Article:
What is happening under my homes sidding?
I gently kicked/tapped a couple spots on the very bottom piece of aluminum siding and wood chunks/chips fell out. Is this structual? Do I need to do anything?
- Anonymous2 months agoFavorite Answer
Since the siding is aluminum, it was put up a very long time ago, we're talking at least 40 or 50 years ago, so maybe nothing is going on. Generally, aluminum siding was put up over wood siding that frequently needed to be repainted, and unlike today, it was put up without a polystyrene layer of insulation but instead attached directly to the old wood siding. Just like it gets quite warm in your car, much hotter than it actually is outside, the sun beating down on that siding can make the temperature underneath quite hot, not hot enough to burn your house down but hot enough for it to bake what was left of the paint off the wood siding underneath. When paint gets baked off of wood, it generally takes a small layer of the wood with it. After 40 or 50 years of that, it would therefore come as no surprise that tapping on the siding would cause those painted wood chips, which may not even look painted anymore, to shift downward and fall out, especially when you consider the moisture factor and that over 40 or 50 years enough moisture has gotten behind the siding to cause some degree rot, not a lot, but enough that chips would fall out.
That said, there's also the possibility of termites. That's also what happens when termites damage the wood underneath, though that's a bit less of an issue with older houses because of lead paint and the lead leaching from the paint into the wood killing termites, the very reason lead was originally added to paint. However, just to be on the safe side, I'd recommend a termite inspection. If the siding isn't falling off, it's not structural, not yet, but if you do have termites eating away at your house underneath, you want to get it treated before it becomes structural. Still, unless you find the telltale tiny bore holes of termites in other wood around your house, specifically in basement or crawl space rafters or wood at your windows and doors, like window sills and door jambs, it's unlikely to be termites.
I give it a 90% to 95% of it being nothing, but a 5% to 10% of it being something, and since that something would be termite damage and since termite damage can compromise your home structurally and compromise its salability, reducing its value significantly, that's enough to spend a couple hundred dollars on a termite inspection, because if you have termites, you need to redress the problem immediately with extermination treatment.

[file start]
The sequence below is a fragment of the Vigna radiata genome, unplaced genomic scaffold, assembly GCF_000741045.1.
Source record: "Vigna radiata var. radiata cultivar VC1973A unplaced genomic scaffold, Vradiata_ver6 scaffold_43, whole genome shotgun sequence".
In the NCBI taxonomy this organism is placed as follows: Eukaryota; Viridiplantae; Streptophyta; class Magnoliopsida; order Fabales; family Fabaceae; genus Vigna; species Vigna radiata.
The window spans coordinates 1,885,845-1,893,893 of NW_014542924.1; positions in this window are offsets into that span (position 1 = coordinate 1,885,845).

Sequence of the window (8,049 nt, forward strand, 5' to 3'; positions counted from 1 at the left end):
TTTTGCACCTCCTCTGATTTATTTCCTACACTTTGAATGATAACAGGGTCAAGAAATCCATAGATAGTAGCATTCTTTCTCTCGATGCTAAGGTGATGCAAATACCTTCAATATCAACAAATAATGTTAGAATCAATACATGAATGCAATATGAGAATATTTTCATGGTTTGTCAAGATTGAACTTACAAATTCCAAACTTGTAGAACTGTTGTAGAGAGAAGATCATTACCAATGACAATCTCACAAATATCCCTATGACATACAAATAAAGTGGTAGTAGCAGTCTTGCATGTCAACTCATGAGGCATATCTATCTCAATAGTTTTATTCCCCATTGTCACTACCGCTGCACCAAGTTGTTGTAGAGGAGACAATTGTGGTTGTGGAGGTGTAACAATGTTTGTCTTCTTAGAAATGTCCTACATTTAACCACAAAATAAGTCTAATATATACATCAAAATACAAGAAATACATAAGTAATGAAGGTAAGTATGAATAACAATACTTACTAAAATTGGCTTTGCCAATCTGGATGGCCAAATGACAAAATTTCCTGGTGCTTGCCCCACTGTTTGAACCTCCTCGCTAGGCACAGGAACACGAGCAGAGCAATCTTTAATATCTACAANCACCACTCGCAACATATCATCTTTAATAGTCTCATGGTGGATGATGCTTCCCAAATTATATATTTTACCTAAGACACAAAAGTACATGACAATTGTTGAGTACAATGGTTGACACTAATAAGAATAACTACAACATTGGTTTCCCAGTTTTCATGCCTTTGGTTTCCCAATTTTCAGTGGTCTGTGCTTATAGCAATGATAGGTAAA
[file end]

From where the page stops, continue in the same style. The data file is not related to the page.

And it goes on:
By the way, aluminum costs so much more than it used to that people who have aluminum siding can often get their homes resided with vinyl for little or no cost after selling the aluminum siding to a scrap yard, its scrap value being so high that it will often cover the cost of residing the house in vinyl.
New vinyl siding would increase the value of your home. It would also include putting up a layer of polystyrene insulation, which would not only make your house more energy efficient but also create a moisture barrier that would prevent any further wood rot, including dry rot, because despite the name, the fungus that causes dry rot needs moisture to live.
So maybe it's time to look into having all that aluminum siding torn off and new, better looking, more protective, and more energy-efficient vinyl siding put up at little or no cost.
- Jimmy CLv 72 months ago
It means the wood underneath is rotten. Check higher up the siding to see if there are leaks and the rain is getting in. It is is plywood, that is the sheathing that goes over the 2x4 frame. If it is bigger bits of wood, you have a bigger problem.
- Anonymous2 months ago
That's not supposed to happen. It suggests that something is damaging the sheathing underneath the siding. That would particularly be the case if the wood chips that came out were wet or blackened, or would come apart or turn to dust between your fingers.
If you call a contractor you don't know in order to have it assessed, there's a good chance the contractor will tell you that you need to spend a lot of money repairing it, even if that's not the case. What you really need to know is what's going on - you don't need a sales pitch.
You could look up a housing inspector, of the sort that people hire when they're considering buying a house. Those guys don't do repairs, so they won't bum-rush you into unnecessary work. Call one up and explain what you're seeing, and see what he/she will charge you to come out and assess it for you. It shouldn't be much - their usual inspections cover every aspect of a structure and all the utilities, etc...you're not asking for anything so extensive.
Your main concerns should be a water leak coming from the roof or your own plumbing...or termites.